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Cybercrime rocks Nigeria
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Cybercrime rocks Nigeria

Cybercrime is a problem that is plaguing countries around the world and it is spreading in Nigeria like wildfire, writes Nnabugwu Chukwuebuka, 25-year-old Commonwealth Correspondent from Uzii in Nigeria. He argues that the high level of cybercrime stems from a range of issues and if it is not controlled may cost Nigeria its reputation.

Cybercrime is any criminal activity that uses Information and Communication Technology (ICT) to commit crimes or where a computer or computer network is the object of the cybercriminal, according to the United Nations.

Among other things, cybercrime may negatively affect the confidentiality, integrity and/or availability of computer data or systems.

Some common types of cybercrime include fraudulent emails, identity theft, cyber harassment, spamming and ATM spoofing. Businesses and individuals in Nigeria lose over $500 million annually to cybercrime.

The high rate of cybercrime in Nigeria can be linked to the absence of sufficient laws to prevent and punish these crimes in the country. This problem can also be attributed to the fact that while technology has been advancing quickly, the laws addressing cybercrime have been lagging.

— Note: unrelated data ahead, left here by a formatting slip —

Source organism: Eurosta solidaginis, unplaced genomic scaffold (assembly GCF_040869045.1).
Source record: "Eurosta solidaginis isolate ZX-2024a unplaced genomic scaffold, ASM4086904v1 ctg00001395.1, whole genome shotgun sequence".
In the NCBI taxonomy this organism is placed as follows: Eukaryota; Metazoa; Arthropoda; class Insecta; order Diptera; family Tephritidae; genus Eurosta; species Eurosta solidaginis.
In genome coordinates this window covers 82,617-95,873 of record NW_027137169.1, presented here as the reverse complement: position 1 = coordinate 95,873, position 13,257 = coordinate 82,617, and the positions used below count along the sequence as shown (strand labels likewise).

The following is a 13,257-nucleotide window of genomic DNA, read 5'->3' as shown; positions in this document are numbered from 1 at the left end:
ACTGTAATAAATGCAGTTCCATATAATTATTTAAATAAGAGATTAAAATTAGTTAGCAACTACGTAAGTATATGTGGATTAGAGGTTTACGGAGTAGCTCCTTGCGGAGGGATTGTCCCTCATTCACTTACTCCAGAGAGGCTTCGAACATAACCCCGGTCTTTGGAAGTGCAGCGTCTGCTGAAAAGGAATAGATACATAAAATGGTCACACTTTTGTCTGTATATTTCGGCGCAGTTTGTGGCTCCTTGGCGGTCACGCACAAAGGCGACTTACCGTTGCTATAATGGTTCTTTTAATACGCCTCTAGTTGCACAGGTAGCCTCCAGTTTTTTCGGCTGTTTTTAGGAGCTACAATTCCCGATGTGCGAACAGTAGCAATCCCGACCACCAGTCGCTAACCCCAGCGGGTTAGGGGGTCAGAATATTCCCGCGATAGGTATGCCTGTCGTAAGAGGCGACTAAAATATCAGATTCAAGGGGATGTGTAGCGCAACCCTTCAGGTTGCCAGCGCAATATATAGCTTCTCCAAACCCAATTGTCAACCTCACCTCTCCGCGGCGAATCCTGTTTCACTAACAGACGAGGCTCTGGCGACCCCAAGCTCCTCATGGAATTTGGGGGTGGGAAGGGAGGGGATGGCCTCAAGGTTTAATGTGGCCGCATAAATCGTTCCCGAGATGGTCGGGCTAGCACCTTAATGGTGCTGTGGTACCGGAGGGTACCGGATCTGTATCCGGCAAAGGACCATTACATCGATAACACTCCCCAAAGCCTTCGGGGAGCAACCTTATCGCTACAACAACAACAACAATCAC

Additionally, urbanization, greed and unemployment, especially among the youth, also adds fuel to the fire. When cybercrime becomes an easy option, it contributes to complacency among the youths who can live a life of cheating, without considering the moral implications of such actions.

Nigeria has been taking steps to tackle cybercrime. In summer of 2019, Nigeria’s Economic and Financial Crimes Commission (EFCC) along with the Federal Bureau of Investigations (FBI) arrested 281 individuals for cyber-enabled financial fraud, of which 167 were in Nigeria.

Credit can also be given to the Nigerian government for introducing a security department known as SARS (Specialist Anti-Robbery Squad) to tackle cybercrime. However, adequate measures should be put in place to inspire public trust and reduce corruption in this unit. 

The high level of cybercrime associated with Nigeria can destroy the country’s image both at home and abroad. It may cause other nations to be reluctant to do business with Nigeria. Is this what Nigerians really want? Do we want to be a country that our neighbours cannot trust? I hope not.

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About me: Hi, I am Luchelle Feukeng. Journalism is my passion. My dream is to become an international journalist. I like writing on everything that is related to ICT. I want to become the queen of the web through my writings. I think a computer and little effort are enough to change the world.

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Opinions expressed in this article are those of the author and do not necessarily represent the views of the Commonwealth Youth Programme. Articles are published in a spirit of dialogue, respect and understanding. If you disagree, why not submit a response?
To learn more about becoming a Commonwealth Correspondent please visit: http://www.yourcommonwealth.org/submit-articles/

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